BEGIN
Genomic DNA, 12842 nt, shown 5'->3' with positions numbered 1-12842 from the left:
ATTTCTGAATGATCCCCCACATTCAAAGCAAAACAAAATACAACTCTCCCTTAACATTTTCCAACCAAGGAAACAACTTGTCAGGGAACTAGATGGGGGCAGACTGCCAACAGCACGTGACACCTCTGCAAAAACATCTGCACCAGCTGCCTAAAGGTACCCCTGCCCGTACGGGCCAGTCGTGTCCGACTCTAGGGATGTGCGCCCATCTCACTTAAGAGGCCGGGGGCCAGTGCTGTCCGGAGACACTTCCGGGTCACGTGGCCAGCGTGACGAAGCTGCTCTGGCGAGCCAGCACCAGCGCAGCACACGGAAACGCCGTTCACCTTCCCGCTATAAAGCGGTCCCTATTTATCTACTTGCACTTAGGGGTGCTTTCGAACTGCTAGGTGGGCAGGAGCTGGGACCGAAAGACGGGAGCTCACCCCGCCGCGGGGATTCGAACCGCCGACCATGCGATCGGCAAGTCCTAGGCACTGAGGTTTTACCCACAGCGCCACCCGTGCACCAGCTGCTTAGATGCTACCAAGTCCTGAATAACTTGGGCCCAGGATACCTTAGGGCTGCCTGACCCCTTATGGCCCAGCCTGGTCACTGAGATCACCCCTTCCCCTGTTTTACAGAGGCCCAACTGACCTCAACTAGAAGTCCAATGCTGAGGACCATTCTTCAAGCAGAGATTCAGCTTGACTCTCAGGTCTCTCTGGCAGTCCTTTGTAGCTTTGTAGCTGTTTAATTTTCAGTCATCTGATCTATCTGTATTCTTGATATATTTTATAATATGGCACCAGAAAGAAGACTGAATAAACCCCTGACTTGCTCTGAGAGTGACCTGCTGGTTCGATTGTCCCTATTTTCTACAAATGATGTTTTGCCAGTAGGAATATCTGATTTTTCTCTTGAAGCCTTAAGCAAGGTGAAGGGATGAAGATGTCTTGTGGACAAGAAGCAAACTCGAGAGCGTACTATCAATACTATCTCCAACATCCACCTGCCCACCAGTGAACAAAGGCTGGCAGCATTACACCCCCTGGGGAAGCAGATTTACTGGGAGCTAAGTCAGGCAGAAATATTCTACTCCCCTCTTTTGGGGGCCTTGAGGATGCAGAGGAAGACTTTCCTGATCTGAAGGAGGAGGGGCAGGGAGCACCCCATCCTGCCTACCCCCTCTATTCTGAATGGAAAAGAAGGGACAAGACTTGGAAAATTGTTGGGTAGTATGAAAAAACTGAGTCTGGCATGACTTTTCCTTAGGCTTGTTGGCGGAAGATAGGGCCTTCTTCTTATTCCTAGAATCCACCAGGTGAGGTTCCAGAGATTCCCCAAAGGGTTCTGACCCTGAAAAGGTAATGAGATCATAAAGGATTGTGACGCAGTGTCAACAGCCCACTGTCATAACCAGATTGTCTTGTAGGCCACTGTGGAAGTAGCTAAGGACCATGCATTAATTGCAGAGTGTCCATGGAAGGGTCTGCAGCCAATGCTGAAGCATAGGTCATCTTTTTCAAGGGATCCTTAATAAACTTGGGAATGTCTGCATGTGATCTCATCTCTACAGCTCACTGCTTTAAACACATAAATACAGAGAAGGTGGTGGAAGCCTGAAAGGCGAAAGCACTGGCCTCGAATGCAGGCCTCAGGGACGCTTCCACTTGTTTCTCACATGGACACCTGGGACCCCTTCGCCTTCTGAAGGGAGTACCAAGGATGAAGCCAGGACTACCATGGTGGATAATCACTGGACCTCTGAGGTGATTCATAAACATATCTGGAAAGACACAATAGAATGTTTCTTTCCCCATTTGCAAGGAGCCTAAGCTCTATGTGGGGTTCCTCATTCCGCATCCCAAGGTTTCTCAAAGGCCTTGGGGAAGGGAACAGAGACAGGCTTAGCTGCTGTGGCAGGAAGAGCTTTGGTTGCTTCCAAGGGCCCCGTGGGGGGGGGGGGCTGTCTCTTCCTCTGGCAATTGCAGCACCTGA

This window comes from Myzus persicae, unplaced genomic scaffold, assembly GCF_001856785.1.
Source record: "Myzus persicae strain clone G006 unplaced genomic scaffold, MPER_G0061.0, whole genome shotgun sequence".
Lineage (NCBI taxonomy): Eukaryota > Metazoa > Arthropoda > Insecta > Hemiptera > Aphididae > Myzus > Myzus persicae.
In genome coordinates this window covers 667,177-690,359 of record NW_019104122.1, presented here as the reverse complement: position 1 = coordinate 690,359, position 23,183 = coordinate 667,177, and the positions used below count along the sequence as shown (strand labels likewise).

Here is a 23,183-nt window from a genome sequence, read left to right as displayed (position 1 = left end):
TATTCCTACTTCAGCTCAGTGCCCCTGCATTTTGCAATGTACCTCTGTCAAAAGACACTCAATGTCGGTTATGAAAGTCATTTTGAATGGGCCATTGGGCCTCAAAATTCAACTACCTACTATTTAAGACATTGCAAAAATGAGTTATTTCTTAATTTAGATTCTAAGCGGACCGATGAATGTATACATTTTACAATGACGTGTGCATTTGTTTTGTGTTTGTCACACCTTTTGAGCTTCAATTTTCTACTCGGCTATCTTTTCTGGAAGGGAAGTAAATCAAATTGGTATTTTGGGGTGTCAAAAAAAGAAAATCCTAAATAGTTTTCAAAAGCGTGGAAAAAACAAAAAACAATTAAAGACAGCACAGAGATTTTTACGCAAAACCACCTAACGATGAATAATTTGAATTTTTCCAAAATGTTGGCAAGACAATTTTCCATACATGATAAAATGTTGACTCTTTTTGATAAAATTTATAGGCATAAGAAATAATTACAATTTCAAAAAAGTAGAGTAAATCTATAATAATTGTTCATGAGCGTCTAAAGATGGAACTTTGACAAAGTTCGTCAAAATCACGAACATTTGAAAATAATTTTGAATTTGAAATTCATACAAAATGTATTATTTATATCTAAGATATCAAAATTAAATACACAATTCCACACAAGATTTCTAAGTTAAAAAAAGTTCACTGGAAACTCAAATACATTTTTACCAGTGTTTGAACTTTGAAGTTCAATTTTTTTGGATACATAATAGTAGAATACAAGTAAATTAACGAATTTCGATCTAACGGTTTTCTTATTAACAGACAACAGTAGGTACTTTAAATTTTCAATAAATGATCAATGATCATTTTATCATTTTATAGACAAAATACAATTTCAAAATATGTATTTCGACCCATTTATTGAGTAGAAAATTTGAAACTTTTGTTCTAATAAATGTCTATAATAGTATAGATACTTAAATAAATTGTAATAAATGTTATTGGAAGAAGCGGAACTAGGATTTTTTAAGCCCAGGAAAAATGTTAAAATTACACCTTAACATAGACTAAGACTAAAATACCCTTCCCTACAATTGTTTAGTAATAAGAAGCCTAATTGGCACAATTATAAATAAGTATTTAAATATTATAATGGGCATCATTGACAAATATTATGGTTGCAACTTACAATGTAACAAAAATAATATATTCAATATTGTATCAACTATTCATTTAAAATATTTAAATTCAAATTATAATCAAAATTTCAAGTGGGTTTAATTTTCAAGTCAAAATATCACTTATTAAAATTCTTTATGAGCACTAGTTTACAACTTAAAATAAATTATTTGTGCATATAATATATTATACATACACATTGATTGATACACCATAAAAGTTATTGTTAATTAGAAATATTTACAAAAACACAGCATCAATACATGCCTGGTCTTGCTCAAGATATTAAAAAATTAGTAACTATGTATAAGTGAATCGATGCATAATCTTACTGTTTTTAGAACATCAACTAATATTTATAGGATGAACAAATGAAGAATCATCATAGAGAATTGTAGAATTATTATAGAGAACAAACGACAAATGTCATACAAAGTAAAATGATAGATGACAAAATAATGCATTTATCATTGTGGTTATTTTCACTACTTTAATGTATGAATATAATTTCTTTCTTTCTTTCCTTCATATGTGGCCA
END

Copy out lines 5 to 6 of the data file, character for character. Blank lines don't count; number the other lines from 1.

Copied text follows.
Lineage (NCBI taxonomy): Eukaryota > Metazoa > Arthropoda > Insecta > Hemiptera > Aphididae > Myzus > Myzus persicae.
In genome coordinates this window covers 667,177-690,359 of record NW_019104122.1, presented here as the reverse complement: position 1 = coordinate 690,359, position 23,183 = coordinate 667,177, and the positions used below count along the sequence as shown (strand labels likewise).